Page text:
Clarify your growth strategy and the role that M&A will play. Pinpoint your sources of differentiation, and develop an unvarnished appraisal of where you are (and are not) delivering against that vision today. Yes, M&A can be a powerful tool to fill gaps in your offerings or even leapfrog competitors, but it requires clarity on the end aspiration to be successful. Also, grocers can upgrade the M&A playbook for alternative deals. As out-of-sector dealmaking and nontraditional deal structures such as joint ventures and alliances become more common, your team will need new muscles to successfully perform diligence and integrate these assets. These alliances can be powerful ways to gain virtual scale quickly, but companies often fail to realize that such alternative deal types can require as much rigorous preparation and governance clarification as an outright acquisition.

Find fuel to grow. The pressure on profits means that companies need to find new ways to continually keep costs down and unlock funds to spur top-line growth. Many leading grocers are looking to advanced analytics (including generative artificial intelligence) for more efficient, data-driven approaches to supplier negotiations and other commercial functions. And if the fuel to grow is expected to come from inorganic sources, be sure to start with a strong thesis on how and why this specific deal will create value that can be thoroughly tested in diligence. Our survey of M&A practitioners found that internal factors such as availability of funds and greater organizational bandwidth will be more important to the M&A plans of retail companies than other industries in 2024.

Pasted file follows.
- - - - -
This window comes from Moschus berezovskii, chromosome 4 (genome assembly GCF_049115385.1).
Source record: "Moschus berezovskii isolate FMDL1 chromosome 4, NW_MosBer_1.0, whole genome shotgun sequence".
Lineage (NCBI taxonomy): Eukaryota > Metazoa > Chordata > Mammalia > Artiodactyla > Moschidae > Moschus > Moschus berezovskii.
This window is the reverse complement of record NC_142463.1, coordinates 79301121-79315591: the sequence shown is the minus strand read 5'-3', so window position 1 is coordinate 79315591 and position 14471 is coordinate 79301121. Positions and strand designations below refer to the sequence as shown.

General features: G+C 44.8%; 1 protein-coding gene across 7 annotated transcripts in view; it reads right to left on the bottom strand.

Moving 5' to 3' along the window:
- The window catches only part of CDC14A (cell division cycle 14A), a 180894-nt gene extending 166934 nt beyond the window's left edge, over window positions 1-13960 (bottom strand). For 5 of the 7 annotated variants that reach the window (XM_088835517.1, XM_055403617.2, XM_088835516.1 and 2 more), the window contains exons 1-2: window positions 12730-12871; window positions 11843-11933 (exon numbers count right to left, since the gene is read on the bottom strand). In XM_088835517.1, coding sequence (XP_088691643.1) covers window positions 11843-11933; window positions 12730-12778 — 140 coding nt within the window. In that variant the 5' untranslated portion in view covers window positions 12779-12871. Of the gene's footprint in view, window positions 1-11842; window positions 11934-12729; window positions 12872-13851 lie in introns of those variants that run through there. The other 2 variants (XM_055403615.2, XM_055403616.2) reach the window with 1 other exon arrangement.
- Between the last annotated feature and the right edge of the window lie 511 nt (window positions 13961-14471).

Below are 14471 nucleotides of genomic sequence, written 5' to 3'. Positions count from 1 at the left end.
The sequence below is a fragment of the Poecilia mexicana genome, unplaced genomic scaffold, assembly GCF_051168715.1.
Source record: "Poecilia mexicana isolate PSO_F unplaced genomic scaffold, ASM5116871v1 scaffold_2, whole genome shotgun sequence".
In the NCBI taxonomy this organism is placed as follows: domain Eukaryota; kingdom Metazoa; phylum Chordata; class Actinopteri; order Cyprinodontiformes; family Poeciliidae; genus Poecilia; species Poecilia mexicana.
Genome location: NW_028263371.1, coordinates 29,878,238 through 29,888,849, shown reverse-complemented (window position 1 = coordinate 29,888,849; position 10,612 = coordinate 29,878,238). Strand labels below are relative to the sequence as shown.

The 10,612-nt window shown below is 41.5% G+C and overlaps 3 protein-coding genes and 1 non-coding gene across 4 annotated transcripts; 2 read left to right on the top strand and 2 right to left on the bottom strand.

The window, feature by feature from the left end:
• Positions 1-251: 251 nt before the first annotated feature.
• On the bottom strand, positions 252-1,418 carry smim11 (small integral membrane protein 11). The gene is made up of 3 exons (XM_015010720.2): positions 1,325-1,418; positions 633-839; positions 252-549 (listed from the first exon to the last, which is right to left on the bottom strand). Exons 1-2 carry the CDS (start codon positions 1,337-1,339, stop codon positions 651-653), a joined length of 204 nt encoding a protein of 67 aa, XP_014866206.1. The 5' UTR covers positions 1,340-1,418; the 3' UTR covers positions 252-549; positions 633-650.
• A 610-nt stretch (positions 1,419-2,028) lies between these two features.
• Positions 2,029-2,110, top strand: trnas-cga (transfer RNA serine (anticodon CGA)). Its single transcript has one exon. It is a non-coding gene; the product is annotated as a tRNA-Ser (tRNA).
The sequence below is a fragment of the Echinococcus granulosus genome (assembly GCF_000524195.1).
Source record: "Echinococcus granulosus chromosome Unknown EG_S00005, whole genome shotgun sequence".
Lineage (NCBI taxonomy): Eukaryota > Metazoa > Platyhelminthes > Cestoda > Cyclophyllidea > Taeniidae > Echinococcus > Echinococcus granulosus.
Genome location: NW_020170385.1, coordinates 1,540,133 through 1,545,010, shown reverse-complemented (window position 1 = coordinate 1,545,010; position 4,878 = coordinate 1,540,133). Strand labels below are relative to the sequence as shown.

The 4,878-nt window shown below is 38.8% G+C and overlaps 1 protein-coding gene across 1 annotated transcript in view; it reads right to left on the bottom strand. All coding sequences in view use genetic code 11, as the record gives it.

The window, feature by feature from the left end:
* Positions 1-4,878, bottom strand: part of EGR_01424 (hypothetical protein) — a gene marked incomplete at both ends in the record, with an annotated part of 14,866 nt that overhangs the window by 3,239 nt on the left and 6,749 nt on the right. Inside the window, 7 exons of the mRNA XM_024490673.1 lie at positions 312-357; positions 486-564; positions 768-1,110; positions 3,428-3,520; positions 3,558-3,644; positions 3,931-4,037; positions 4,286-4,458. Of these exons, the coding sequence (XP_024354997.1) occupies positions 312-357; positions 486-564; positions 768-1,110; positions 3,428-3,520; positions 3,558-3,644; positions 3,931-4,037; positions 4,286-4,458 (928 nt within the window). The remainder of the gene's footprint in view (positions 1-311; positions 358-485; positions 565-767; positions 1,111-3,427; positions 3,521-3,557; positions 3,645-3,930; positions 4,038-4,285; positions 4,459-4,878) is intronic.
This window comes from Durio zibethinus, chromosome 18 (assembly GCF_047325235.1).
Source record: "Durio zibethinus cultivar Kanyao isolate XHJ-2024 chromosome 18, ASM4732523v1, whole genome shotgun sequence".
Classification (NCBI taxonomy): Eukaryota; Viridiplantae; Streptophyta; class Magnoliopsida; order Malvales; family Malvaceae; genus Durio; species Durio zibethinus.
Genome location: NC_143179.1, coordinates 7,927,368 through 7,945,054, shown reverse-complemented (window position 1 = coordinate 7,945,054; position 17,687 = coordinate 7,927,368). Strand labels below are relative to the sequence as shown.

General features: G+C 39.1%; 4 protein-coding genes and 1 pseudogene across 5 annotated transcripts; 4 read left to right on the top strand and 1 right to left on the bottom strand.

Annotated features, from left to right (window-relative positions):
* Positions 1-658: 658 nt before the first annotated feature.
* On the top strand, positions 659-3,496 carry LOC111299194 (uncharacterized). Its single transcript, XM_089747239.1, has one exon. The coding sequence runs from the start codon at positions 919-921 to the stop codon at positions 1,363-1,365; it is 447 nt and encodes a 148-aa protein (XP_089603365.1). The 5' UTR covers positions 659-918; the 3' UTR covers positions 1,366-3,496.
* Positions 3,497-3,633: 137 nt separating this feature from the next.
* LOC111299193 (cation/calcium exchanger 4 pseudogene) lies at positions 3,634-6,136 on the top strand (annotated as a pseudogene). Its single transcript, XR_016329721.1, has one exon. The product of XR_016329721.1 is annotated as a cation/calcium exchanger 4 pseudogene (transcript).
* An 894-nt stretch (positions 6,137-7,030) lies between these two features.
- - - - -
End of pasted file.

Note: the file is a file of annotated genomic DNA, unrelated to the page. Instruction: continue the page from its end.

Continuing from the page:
Think big(ger). In retail, the best total shareholder return (TSR) performers are material acquirers that make large acquisitions once per year or more on average. These companies delivered an average 10-year TSR of 10.1% compared with an average 10-year TSR of just 2.4% for retailers that were inactive in M&A over the past year. So, while small deals have their place, big bets have the potential to change the trajectory of your business. Again, keep an eye open for transformative plays, even in new formats or geographies. Also, because regulators are extending the deal timeline, plan for the fact that a deal may take more than a year to complete, and be clear on your ability to ring-fence your base business. The worst thing you can do is to lose sight of it. Keep teams focused on their day jobs, and scale up planning as a deal becomes more imminent.

Read our 2024 M&A Report